Munich’s well-chilled “Belly”
They are Europe’s fifth largest food retail center: the Munich market halls in the center of town. “Munich’s belly” near the Isar was inaugurated in 1912 as a municipal undertaking and still supplies the population with high quality foods and flowers to this day. Josef Goldstein Fruchtimport-Export GmbH is one of the largest traders here. The company recently built three new long-term storage rooms for fruit and vegetables, including an entrance zone for selection and packaging, in the market halls – and in this process also invested in refrigeration systems. The contracted refrigeration company FRIESS-TECHNIK, FRIESS GmbH installed 16 industrial high-performance evaporators with hinged drip trays and hinged SG series fans in the GEA Küba’s Blue Line range, to meet the IFS (International Food Standard) hygiene standard and to reduce the maintenance costs of cleaning the heat exchangers.
The specifications presented to Mr. Friess-Becker were clear-cut: minimum investment, assured reliability, and sustained low operating costs. The cold-storage rooms were to be accommodated in an existing warehouse. To utilize the space to the maximum and simultaneously provide maximum reliability in the storerooms, the Munich plant-systems contractor installed four compounded systems with 5 compressors each and positioned these behind the hall. To minimize noise, horizontal scroll compressors were selected, which were in addition placed in noise-suppressing weatherproof
metal housing for better soundproofing. Since fresh fruit and vegetables are very perishable, Goldstein invested particularly in the reliability of the refrigeration system.
There are two linked systems to reliably cool the storerooms – depending on the products to be refrigerated and the demand – to between + 6 °C and ± 0 °C. Each cold-storage room is equipped with two Küba Blue Line SG evaporators. One evaporator per cold room is connected to one compounded system. Cross-connection guarantees reliable cooling of the sensitive produce, even if one of the system fails. Another advantage of this configuration is that sufficient cold gas is always
available for the defrosting phases. With cold-gas defrosting, the compressor pumps the refrigerant
through the air cooler in reverse direction. This sustainably saves energy. “I like this system since it has energy-saving advantages, due particularly to smaller temperature differences between ambient air and the defrosting medium – and it is above all gentler on materials than hot gas defrosting,” says Christian Friess- Becker.
“We first direct the gas flow through the evaporator drip tray and, once this is warm enough, through the coil,” says Friess-Becker. This ensures that the dripping condensate does not ice up in the drip tray. Individual compressors can also be switched off during partial-load operation. This reduces operating costs and is more energy-efficient than frequency control. The cold rooms are sometimes heavily frequented. Thanks to the entrance zone for selection and packaging, which serves as a cooling buffer and is reliably cooled by four SGB 50-F81 evaporators, energy loss due to circulating air exchange in the storerooms themselves is significantly reduced. As a result, the defrosting cycles are also relatively long. The system performed only twelve defrosting cycles in 2009.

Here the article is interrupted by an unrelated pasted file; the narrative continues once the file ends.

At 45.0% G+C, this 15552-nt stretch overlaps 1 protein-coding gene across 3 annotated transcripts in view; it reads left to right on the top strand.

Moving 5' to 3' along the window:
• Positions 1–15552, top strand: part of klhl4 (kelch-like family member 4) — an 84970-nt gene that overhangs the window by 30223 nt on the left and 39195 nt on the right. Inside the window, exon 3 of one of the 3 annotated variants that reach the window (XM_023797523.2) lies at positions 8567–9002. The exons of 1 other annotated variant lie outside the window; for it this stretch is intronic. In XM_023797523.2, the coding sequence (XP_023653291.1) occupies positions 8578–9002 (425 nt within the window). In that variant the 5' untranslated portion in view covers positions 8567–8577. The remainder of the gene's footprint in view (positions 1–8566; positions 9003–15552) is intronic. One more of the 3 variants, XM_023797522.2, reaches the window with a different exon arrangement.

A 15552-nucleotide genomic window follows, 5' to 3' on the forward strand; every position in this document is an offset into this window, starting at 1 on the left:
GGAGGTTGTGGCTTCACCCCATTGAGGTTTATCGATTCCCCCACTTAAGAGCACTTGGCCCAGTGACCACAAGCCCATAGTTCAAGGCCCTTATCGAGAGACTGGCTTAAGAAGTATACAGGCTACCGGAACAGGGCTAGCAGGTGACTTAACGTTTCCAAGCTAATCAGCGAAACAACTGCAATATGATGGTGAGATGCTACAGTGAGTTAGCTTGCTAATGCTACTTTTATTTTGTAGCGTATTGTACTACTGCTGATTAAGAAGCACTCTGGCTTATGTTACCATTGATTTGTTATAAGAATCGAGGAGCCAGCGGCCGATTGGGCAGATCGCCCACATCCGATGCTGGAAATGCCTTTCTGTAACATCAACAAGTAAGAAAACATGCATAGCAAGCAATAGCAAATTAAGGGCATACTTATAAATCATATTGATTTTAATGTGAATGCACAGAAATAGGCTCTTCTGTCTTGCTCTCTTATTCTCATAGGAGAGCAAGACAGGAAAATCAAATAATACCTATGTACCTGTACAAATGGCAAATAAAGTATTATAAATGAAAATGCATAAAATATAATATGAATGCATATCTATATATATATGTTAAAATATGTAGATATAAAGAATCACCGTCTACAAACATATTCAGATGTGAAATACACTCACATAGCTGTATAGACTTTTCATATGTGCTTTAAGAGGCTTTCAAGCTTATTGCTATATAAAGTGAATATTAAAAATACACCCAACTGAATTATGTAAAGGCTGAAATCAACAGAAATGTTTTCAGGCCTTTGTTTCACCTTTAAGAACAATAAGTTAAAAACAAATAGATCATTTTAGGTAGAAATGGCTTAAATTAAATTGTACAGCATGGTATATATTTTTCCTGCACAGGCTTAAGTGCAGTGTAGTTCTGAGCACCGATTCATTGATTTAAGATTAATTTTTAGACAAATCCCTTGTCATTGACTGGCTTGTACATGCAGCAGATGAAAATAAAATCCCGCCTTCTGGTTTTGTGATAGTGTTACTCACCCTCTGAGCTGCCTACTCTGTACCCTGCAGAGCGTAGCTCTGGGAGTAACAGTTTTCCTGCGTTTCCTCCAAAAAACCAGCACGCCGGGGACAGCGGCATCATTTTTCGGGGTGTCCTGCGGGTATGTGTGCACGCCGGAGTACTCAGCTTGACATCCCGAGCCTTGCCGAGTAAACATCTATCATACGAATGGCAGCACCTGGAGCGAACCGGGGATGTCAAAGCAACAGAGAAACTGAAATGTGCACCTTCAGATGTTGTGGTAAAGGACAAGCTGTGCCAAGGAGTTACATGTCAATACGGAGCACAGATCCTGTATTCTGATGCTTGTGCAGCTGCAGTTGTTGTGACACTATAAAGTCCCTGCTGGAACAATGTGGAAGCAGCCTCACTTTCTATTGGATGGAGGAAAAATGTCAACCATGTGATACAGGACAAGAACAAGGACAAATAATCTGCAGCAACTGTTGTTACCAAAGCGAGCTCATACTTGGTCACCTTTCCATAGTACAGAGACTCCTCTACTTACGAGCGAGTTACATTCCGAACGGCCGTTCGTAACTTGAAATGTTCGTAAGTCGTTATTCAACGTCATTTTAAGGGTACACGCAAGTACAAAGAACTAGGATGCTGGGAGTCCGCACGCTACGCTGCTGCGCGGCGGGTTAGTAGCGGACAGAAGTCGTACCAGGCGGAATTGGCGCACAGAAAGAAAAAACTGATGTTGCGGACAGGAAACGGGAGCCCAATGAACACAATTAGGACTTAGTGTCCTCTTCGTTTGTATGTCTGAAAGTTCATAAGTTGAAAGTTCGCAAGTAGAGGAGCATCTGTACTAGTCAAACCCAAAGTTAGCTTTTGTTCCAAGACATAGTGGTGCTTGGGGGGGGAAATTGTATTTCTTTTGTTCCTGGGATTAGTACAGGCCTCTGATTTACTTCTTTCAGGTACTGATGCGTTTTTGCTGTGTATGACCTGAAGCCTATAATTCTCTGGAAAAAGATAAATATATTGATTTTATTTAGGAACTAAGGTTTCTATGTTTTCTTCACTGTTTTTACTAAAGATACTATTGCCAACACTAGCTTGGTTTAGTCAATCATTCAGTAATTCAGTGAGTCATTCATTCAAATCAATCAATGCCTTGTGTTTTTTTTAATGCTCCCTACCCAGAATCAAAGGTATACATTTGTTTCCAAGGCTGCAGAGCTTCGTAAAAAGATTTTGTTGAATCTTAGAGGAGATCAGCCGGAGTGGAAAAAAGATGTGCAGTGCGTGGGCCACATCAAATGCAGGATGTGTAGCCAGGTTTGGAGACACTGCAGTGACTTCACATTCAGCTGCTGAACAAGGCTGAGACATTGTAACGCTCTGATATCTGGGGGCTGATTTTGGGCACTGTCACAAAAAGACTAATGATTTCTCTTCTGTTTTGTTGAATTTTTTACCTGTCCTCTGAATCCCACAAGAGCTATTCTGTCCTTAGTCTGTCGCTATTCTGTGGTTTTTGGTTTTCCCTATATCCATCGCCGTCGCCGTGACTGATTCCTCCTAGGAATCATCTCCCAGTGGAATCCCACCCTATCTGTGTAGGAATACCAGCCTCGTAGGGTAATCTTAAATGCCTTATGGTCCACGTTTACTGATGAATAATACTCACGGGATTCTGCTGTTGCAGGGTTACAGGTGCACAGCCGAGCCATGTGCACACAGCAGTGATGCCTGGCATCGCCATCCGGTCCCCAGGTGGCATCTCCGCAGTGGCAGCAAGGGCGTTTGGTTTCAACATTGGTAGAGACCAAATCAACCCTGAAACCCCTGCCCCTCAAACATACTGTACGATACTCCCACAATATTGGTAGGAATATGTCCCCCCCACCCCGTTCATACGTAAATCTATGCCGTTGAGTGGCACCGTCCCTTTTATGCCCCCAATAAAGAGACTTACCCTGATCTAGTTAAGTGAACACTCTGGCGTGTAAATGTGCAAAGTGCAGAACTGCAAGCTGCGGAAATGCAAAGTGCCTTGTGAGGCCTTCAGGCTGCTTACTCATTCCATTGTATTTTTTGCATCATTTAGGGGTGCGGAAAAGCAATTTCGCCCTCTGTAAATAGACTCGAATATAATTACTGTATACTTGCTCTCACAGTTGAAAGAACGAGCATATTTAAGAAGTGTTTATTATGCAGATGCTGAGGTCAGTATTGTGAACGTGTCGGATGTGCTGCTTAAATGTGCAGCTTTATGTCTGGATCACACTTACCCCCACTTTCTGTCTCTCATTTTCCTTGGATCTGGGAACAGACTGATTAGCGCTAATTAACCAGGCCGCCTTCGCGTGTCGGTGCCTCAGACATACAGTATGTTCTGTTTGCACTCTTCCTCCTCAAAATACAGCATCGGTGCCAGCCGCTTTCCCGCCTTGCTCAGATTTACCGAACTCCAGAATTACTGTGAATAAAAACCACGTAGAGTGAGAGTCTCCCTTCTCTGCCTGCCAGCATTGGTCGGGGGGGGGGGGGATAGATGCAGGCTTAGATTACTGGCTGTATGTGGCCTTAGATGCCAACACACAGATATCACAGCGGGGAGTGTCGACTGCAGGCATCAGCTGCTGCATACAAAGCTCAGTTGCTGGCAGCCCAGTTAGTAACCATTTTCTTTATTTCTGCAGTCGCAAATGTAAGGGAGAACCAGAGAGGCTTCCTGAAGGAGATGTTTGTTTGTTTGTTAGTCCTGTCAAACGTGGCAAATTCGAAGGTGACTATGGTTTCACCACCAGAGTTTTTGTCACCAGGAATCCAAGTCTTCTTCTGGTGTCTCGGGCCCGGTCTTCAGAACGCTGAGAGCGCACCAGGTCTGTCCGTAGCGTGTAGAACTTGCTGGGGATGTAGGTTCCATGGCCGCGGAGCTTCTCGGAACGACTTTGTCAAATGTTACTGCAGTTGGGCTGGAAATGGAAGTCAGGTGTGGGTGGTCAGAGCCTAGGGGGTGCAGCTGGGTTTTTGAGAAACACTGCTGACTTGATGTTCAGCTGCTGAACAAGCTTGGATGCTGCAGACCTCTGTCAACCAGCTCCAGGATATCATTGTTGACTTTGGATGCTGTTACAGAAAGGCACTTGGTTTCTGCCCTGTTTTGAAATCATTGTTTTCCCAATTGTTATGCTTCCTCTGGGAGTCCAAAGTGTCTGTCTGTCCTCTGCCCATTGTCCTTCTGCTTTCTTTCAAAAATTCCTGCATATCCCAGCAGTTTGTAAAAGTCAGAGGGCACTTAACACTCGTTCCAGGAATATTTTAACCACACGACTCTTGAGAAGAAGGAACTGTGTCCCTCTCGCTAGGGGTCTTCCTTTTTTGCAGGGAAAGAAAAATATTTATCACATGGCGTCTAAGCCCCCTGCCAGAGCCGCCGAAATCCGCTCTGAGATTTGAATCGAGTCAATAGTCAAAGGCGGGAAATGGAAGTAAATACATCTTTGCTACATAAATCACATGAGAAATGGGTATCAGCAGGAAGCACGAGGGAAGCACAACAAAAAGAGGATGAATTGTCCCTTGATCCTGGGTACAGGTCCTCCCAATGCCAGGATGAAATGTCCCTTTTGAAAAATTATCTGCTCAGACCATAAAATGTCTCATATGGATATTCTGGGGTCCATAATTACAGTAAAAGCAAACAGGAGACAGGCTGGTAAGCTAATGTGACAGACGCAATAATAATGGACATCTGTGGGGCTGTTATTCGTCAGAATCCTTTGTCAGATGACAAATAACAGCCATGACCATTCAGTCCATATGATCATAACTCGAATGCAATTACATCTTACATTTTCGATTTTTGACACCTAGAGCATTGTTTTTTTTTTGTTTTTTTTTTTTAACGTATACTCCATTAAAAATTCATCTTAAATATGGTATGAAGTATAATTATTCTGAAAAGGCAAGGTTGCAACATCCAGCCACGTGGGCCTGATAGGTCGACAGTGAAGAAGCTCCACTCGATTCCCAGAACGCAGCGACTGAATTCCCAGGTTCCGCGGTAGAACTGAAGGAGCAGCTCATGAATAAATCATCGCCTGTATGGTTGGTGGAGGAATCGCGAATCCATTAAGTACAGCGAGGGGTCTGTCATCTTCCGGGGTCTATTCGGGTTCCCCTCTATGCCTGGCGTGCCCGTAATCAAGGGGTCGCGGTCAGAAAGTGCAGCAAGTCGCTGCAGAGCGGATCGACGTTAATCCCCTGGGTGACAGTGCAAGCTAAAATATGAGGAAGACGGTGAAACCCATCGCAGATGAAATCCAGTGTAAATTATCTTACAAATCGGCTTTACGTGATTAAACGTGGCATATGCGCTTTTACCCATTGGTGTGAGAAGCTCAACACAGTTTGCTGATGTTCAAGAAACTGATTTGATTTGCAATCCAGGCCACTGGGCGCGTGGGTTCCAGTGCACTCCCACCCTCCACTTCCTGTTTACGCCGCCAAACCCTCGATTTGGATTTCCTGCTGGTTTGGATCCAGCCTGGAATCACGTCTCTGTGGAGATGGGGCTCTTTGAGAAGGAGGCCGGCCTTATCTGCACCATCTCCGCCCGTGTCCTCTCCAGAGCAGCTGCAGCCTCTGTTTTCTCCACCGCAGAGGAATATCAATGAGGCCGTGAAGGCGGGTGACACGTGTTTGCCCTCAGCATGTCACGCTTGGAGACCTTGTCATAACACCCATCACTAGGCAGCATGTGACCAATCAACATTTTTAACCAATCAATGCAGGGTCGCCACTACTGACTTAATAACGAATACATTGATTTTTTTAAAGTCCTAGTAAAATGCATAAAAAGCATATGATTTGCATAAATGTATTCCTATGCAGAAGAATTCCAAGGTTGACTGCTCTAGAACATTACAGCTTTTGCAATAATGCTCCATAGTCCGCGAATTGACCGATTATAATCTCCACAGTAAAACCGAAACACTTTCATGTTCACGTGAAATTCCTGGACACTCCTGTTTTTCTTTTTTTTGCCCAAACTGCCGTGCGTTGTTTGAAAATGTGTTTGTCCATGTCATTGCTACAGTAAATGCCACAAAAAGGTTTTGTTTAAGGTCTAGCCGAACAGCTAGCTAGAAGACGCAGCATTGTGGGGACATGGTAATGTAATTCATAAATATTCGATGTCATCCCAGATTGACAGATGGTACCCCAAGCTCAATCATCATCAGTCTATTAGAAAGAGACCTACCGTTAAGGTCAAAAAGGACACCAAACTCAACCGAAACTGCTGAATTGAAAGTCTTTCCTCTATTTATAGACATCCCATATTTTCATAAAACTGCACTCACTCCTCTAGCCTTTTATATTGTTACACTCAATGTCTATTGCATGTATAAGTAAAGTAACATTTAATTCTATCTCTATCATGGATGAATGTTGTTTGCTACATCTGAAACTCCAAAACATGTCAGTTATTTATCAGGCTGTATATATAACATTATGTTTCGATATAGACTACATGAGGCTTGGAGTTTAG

Since larger volumes were stored in quicker succession during the summer months, with the outside temperatures high, the system at times defrosted automatically up to three times a month. During the winter months, on the other hand, defrosting was sometimes not necessary at all. Defrosting is induced fully automatically via the QKL-Mini 2 cooling controller. The controller operates through latent-heat management and initiates the defrosting process at the most energy-efficient time, as required. The system allows for fluctuating temperature differences. Depending on the degree of frosting on the
evaporators, the QKL-Mini 2 recognizes when defrosting is required and then utilizes the residual heat of the evaporator coils.
“The calculated savings potential with this plant configuration, as compared to conventional compressor frequency control and conventional time-based defrosting, is in the region of 20 % to 25 %” says Friess-Becker. Since some fruit and vegetables must be stored at a relative humidity of up to 98 % (e.g., asparagus), Friess- Becker specifically selected the SGB50-F62 high performance evaporators from the Küba Blue Line. The evaporators are designed for long service life and boast
a high cooling surface – a decisive criterion in case of heavy frost formation.
Optimal air circulation with even frosting of the fins guarantees quick and even cooling. This, in turn, prevents moisture loss in the refrigerated goods. The few and short defrosting phases ensure constant ambient temperature without major fluctuations. The sensitive produce therefore remains fresh for longer and thus retains its flavor and appearance.
The Munich market hall is a cultural asset and a global meeting point of the fruit and vegetable sector. A total of 3,000 work there. On 310,000 m² , 270 import and wholesale companies turn over 140 produce types from 83 countries – amounting to more than 750 million euros. This is in addition to 65 businesses for gardening products, 45 florists, and 15 wholesalers from other sectors. The total annual turnover is approx. 1.5 billion euros on the balance sheet. The distribution area of the market is also “unlimited”: it supplies a region with about 5 million people daily and provides produce to all foreign European countries.